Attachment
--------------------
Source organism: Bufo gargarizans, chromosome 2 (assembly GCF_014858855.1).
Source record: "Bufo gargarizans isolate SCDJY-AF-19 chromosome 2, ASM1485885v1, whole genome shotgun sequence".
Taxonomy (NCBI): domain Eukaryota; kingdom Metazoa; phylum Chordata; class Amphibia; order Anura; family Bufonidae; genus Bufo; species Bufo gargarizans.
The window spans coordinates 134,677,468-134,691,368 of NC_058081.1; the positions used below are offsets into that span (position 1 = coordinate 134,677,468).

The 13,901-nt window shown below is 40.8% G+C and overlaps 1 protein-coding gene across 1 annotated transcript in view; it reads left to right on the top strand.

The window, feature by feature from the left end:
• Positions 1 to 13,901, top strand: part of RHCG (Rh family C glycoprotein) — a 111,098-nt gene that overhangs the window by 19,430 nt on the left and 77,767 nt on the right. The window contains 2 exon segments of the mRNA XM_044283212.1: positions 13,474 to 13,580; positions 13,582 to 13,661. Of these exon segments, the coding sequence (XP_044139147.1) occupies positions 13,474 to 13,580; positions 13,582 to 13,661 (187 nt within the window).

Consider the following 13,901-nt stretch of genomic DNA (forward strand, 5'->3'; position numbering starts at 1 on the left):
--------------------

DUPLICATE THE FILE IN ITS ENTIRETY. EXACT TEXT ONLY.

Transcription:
Source organism: Bufo gargarizans, chromosome 2 (assembly GCF_014858855.1).
Source record: "Bufo gargarizans isolate SCDJY-AF-19 chromosome 2, ASM1485885v1, whole genome shotgun sequence".
Taxonomy (NCBI): domain Eukaryota; kingdom Metazoa; phylum Chordata; class Amphibia; order Anura; family Bufonidae; genus Bufo; species Bufo gargarizans.
The window spans coordinates 134,677,468-134,691,368 of NC_058081.1; the positions used below are offsets into that span (position 1 = coordinate 134,677,468).

The 13,901-nt window shown below is 40.8% G+C and overlaps 1 protein-coding gene across 1 annotated transcript in view; it reads left to right on the top strand.

The window, feature by feature from the left end:
• Positions 1 to 13,901, top strand: part of RHCG (Rh family C glycoprotein) — a 111,098-nt gene that overhangs the window by 19,430 nt on the left and 77,767 nt on the right. The window contains 2 exon segments of the mRNA XM_044283212.1: positions 13,474 to 13,580; positions 13,582 to 13,661. Of these exon segments, the coding sequence (XP_044139147.1) occupies positions 13,474 to 13,580; positions 13,582 to 13,661 (187 nt within the window).

Consider the following 13,901-nt stretch of genomic DNA (forward strand, 5'->3'; position numbering starts at 1 on the left):